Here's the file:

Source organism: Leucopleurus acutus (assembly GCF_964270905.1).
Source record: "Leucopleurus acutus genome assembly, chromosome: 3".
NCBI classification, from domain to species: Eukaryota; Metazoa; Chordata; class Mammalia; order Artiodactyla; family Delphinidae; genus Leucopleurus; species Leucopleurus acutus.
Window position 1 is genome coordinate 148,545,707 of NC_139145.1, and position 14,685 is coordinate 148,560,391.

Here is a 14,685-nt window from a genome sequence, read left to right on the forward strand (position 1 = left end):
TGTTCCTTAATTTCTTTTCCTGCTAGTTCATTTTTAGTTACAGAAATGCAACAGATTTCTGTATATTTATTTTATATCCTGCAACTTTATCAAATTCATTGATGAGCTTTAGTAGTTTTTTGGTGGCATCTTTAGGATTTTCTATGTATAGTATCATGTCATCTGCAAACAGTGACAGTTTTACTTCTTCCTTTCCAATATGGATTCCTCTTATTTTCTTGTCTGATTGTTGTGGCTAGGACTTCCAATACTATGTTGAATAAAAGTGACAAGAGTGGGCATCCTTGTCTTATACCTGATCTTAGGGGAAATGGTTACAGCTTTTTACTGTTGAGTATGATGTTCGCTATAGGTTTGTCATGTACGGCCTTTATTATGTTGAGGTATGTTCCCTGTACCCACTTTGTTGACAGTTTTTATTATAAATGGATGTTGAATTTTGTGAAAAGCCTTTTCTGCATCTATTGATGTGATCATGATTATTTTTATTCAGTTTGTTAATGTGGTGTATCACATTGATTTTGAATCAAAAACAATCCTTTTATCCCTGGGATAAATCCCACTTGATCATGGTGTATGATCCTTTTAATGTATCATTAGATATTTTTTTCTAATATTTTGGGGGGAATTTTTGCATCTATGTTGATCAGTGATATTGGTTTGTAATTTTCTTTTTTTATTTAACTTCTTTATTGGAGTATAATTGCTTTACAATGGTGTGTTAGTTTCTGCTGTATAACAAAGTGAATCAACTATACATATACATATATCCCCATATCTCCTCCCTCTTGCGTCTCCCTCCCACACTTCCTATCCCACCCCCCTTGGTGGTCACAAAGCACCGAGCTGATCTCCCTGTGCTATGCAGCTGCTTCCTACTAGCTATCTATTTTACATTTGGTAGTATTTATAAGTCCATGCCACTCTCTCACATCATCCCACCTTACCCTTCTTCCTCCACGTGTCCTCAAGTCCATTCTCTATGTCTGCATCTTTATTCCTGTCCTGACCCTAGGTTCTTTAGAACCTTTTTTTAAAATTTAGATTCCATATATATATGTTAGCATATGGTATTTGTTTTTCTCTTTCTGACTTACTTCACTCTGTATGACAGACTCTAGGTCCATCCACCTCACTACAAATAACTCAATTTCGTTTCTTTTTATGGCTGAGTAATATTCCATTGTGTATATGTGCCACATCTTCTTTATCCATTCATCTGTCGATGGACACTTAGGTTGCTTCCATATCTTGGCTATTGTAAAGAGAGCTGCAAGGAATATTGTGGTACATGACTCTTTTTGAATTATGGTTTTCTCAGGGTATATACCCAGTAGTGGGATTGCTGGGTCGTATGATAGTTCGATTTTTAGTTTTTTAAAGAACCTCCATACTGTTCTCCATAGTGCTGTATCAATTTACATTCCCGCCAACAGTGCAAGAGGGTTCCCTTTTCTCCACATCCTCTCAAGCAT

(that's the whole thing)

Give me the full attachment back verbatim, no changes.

Source organism: Leucopleurus acutus (assembly GCF_964270905.1).
Source record: "Leucopleurus acutus genome assembly, chromosome: 3".
NCBI classification, from domain to species: Eukaryota; Metazoa; Chordata; class Mammalia; order Artiodactyla; family Delphinidae; genus Leucopleurus; species Leucopleurus acutus.
Window position 1 is genome coordinate 148,545,707 of NC_139145.1, and position 14,685 is coordinate 148,560,391.

Here is a 14,685-nt window from a genome sequence, read left to right on the forward strand (position 1 = left end):
TGTTCCTTAATTTCTTTTCCTGCTAGTTCATTTTTAGTTACAGAAATGCAACAGATTTCTGTATATTTATTTTATATCCTGCAACTTTATCAAATTCATTGATGAGCTTTAGTAGTTTTTTGGTGGCATCTTTAGGATTTTCTATGTATAGTATCATGTCATCTGCAAACAGTGACAGTTTTACTTCTTCCTTTCCAATATGGATTCCTCTTATTTTCTTGTCTGATTGTTGTGGCTAGGACTTCCAATACTATGTTGAATAAAAGTGACAAGAGTGGGCATCCTTGTCTTATACCTGATCTTAGGGGAAATGGTTACAGCTTTTTACTGTTGAGTATGATGTTCGCTATAGGTTTGTCATGTACGGCCTTTATTATGTTGAGGTATGTTCCCTGTACCCACTTTGTTGACAGTTTTTATTATAAATGGATGTTGAATTTTGTGAAAAGCCTTTTCTGCATCTATTGATGTGATCATGATTATTTTTATTCAGTTTGTTAATGTGGTGTATCACATTGATTTTGAATCAAAAACAATCCTTTTATCCCTGGGATAAATCCCACTTGATCATGGTGTATGATCCTTTTAATGTATCATTAGATATTTTTTTCTAATATTTTGGGGGGAATTTTTGCATCTATGTTGATCAGTGATATTGGTTTGTAATTTTCTTTTTTTATTTAACTTCTTTATTGGAGTATAATTGCTTTACAATGGTGTGTTAGTTTCTGCTGTATAACAAAGTGAATCAACTATACATATACATATATCCCCATATCTCCTCCCTCTTGCGTCTCCCTCCCACACTTCCTATCCCACCCCCCTTGGTGGTCACAAAGCACCGAGCTGATCTCCCTGTGCTATGCAGCTGCTTCCTACTAGCTATCTATTTTACATTTGGTAGTATTTATAAGTCCATGCCACTCTCTCACATCATCCCACCTTACCCTTCTTCCTCCACGTGTCCTCAAGTCCATTCTCTATGTCTGCATCTTTATTCCTGTCCTGACCCTAGGTTCTTTAGAACCTTTTTTTAAAATTTAGATTCCATATATATATGTTAGCATATGGTATTTGTTTTTCTCTTTCTGACTTACTTCACTCTGTATGACAGACTCTAGGTCCATCCACCTCACTACAAATAACTCAATTTCGTTTCTTTTTATGGCTGAGTAATATTCCATTGTGTATATGTGCCACATCTTCTTTATCCATTCATCTGTCGATGGACACTTAGGTTGCTTCCATATCTTGGCTATTGTAAAGAGAGCTGCAAGGAATATTGTGGTACATGACTCTTTTTGAATTATGGTTTTCTCAGGGTATATACCCAGTAGTGGGATTGCTGGGTCGTATGATAGTTCGATTTTTAGTTTTTTAAAGAACCTCCATACTGTTCTCCATAGTGCTGTATCAATTTACATTCCCGCCAACAGTGCAAGAGGGTTCCCTTTTCTCCACATCCTCTCAAGCAT